General Principles of Exercise Prescription in Secondary Prevention
Prescription in the Absence of Ischemia or Significant Arrhythmias (Low Risk)2
Exercise intensity should approximate 50% to 80% of maximal oxygen consumption (V̇o2max), as determined by an exercise test. If a test is not done initially, a measurement of 20 beats per minute (bpm) above resting heart rate is adequate until testing is performed.
The exercise-training heart rate should be designated as 50% to 75% of heart-rate reserve ([maximal heart rate−resting heart rate]×50% to 75%) plus resting heart rate. Activities can be prescribed according to the work intensity at which the training heart rate is achieved after 5 to 10 minutes at the same workload (steady state). This may be expressed as watts on an ergometer, speed on a treadmill, or metabolic equivalents (METs) (one MET equals 3.5 mL/kg per minute of oxygen consumed). If an individual cannot assess intensity, then heart-rate counting (manually or with a cardiotachometer) is especially useful. Heart-rate counters are widely available and generally accurate for low- to moderate-intensity exercise.
If an individual intends to walk on a level surface, activity can be prescribed as the treadmill step rate that generates the desirable heart rate. The step rate is the number of steps taken in 15 seconds while walking at the desired speed on the treadmill. Step rate can be easily counted since it requires less skill than counting heart rate. If this approach is used, individuals should be cautioned to avoid hills. Walking in shopping malls or gymnasiums allows subjects to avoid inclement weather and exercise on a flat surface. Exercise should be supervised for the first few sessions to ensure that instructions are understood and the activity is well tolerated.2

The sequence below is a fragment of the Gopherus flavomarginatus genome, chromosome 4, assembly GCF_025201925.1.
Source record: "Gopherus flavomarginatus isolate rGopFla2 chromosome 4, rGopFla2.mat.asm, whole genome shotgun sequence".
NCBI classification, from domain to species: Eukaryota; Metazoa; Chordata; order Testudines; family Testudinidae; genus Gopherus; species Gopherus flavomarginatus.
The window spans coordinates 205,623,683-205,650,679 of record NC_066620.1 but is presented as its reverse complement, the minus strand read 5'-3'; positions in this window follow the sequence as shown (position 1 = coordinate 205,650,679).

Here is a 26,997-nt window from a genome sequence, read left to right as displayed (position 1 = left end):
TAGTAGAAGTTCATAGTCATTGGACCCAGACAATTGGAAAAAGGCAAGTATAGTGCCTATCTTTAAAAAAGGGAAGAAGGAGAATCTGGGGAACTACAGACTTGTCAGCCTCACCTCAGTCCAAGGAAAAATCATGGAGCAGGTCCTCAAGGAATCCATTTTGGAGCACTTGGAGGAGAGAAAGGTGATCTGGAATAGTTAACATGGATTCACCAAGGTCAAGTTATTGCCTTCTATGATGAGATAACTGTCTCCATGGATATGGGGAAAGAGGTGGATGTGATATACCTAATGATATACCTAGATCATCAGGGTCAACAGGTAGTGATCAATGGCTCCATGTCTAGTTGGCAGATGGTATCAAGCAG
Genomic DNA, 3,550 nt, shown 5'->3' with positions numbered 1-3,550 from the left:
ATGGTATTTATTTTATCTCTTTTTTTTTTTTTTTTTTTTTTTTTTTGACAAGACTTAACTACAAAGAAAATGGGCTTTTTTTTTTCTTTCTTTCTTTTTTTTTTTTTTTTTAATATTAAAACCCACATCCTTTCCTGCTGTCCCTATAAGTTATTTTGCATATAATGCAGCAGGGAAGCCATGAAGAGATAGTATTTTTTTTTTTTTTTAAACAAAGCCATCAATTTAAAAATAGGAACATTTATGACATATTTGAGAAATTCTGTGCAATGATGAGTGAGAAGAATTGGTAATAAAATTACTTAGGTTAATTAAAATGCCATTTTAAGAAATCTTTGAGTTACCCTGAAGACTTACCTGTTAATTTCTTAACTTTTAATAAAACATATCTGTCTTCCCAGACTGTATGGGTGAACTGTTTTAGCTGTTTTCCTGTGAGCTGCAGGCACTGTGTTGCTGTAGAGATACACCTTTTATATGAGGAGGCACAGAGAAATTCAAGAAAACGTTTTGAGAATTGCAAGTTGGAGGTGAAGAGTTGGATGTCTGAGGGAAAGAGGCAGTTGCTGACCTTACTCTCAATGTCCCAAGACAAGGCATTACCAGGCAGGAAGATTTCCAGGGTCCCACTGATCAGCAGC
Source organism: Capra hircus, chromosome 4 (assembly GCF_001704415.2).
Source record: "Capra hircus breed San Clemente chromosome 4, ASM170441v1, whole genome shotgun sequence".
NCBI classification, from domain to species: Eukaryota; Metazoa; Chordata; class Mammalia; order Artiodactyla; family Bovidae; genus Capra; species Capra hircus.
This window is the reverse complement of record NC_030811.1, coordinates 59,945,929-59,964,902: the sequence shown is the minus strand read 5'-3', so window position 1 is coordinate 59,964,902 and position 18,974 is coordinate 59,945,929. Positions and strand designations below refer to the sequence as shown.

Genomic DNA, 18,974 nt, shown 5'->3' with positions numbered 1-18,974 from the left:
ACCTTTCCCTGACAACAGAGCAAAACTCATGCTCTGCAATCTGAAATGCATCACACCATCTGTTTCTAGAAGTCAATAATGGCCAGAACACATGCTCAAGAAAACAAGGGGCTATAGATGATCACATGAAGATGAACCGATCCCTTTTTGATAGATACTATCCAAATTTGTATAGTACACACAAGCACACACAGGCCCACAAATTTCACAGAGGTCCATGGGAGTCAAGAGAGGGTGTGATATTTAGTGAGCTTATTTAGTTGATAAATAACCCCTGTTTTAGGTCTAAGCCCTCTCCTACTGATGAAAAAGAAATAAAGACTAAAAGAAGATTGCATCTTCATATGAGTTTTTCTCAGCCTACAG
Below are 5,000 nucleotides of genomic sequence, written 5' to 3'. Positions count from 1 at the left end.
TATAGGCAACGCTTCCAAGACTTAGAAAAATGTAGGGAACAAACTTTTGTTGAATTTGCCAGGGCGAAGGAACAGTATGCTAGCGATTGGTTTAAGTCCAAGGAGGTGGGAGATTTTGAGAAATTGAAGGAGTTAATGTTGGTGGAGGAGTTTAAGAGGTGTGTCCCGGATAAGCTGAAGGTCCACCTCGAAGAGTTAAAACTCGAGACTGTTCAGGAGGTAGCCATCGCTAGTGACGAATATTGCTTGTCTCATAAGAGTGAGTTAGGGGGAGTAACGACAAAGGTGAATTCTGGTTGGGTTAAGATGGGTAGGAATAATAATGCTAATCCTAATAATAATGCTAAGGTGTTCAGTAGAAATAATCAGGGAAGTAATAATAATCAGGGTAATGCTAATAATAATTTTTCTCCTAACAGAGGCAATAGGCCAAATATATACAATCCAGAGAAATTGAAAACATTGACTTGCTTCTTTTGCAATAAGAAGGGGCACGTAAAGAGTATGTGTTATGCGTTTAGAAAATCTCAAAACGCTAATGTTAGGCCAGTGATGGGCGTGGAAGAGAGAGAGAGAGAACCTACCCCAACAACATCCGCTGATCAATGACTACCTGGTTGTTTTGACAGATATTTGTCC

Individuals can also judge the intensity of exercise as the rating of perceived exertion, which can be equated with desirable heart rate during laboratory exercise and their activities. The original scale is a 15-grade category scale ranging from 6 to 20, with a verbal description at every odd number beginning at 7, or very, very light, and progressing to 19, or very, very hard.
The following rating of perceived exertion values should be followed: less than 12, perceived as fairly light (light intensity), 40% to 60% of maximal heart rate; 12 to 13 perceived as somewhat hard (moderate intensity), 60% to 75% of maximal heart rate; 14 to 16 perceived as hard (high intensity), 75% to 90% of maximal heart rate.